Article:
Short-term rental experts explain industry’s impact on Summit County’s affordable housing issue | SummitDaily.com
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Short-term rental experts explain industry’s impact on Summit County’s affordable housing issue

Many believe the issue is more complex, short-term rentals are not to blame

Toby Babich, owner of Breckenridge Resort Managers, poses for a photo on July 31, 2021, in Breckenridge. Babich leads the Summit Alliance of Vacation Rental Managers and is working with Summit County as part of the ongoing conversation about the county's lack of affordable housing.
Photo by Ashley Low / Ashley Low Photography

Summit County has long had a housing issue, but the problem was exacerbated in the last year partly by trends associated with the coronavirus pandemic. Some point to urban flight where residents from metropolitan areas flocked to rural areas in search of cheaper living or an enhanced lifestyle. Others point to the fact that Summit County is largely built out and has limited land — and a limited number of affordable housing developers — to build upon.

More recently, community members have pointed fingers at short-term rentals. Some suggest that the number of short-term rental units are exponentially increasing in the community, leaving little housing stock for locals. Those within the industry believe the issue to be more complex.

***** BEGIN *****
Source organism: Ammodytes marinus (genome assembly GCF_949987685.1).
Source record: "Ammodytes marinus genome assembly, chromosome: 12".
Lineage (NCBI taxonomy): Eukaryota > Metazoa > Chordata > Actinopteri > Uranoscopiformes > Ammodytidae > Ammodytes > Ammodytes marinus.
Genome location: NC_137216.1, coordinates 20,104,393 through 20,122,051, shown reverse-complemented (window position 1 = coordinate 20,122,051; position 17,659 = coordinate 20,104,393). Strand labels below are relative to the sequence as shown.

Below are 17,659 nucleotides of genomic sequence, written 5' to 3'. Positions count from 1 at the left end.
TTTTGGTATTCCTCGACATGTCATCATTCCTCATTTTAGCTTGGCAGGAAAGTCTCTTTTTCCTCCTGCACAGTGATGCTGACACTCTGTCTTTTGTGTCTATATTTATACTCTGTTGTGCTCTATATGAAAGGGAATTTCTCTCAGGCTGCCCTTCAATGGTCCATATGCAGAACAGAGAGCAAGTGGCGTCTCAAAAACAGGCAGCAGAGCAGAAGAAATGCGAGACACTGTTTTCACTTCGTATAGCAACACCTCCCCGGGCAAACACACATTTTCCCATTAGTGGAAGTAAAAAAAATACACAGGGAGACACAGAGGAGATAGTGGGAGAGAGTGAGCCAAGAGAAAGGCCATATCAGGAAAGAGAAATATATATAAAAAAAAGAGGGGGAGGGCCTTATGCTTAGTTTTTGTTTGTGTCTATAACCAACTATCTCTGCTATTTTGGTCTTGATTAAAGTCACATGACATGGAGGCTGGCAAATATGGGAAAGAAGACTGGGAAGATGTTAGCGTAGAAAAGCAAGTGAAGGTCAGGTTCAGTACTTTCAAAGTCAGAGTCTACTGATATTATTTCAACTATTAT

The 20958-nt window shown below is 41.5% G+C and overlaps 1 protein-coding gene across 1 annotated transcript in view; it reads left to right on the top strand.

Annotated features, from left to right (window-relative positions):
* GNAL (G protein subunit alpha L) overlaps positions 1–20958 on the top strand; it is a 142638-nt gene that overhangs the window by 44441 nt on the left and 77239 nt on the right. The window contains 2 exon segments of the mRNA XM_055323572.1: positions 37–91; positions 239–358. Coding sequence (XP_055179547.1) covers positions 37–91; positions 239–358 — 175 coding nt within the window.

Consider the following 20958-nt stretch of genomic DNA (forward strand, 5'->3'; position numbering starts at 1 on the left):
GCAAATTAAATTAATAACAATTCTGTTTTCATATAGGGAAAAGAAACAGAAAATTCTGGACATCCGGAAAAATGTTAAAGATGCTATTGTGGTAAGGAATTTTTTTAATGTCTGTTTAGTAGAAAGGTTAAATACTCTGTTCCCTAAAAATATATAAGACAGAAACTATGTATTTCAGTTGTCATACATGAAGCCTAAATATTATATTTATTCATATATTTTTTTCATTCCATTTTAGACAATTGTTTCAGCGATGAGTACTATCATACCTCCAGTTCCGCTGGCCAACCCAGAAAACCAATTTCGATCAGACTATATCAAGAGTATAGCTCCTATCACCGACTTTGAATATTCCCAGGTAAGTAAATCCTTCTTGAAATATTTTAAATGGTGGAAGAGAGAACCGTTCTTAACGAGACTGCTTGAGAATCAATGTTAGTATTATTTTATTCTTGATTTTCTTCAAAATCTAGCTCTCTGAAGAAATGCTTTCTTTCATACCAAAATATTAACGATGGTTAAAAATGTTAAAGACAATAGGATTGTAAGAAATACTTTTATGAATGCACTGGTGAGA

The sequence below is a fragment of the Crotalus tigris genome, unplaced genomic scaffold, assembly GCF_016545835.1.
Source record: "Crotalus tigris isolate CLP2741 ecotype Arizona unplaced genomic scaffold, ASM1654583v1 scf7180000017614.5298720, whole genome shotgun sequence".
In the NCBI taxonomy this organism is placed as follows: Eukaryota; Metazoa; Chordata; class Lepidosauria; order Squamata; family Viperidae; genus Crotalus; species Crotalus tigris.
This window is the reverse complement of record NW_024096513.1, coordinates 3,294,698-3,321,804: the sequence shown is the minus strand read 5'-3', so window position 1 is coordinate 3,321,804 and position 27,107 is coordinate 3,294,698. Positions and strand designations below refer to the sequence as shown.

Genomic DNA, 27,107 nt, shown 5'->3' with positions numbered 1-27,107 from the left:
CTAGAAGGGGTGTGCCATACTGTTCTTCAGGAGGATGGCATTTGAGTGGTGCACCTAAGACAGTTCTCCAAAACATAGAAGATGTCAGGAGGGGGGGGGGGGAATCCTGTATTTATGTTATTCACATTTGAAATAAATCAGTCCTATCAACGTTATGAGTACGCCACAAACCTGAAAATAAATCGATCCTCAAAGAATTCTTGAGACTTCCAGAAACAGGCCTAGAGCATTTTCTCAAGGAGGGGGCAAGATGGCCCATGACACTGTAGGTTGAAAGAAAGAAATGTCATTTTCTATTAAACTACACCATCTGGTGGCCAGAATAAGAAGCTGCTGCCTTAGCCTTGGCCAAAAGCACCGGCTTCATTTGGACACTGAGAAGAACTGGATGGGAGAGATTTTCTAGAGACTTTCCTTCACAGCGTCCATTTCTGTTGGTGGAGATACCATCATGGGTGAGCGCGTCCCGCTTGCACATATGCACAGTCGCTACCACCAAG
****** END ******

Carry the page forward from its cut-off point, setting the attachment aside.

“What’s causing (the problem) is multiple factors that have really exacerbated the issue as COVID began to come to a close. … That’s been a major issue that’s really exacerbated the housing crisis, is just the fact that people find this place desirable to live in, work from and invest in,” said Toby Babich, owner of Breckenridge Resort Managers and president of the Summit Alliance of Vacation Rental Managers.



During the ongoing conversation about housing, many community members have suggested capping the number of short-term licenses moving forward. This potential strategy is being researched by Summit County and its towns, but it’s one Babich said won’t produce the desired impact.

“It hasn’t been proven to be effective in any community it’s been attempted in,” Babich said



Tourist destinations like Summit County usually have a higher number of short-term rentals within the area, and Mary Waldman, owner of Summit Mountain Rentals based in Breckenridge, said this is for good reason. Without these units, the county and its towns would struggle to accrue much-needed revenue.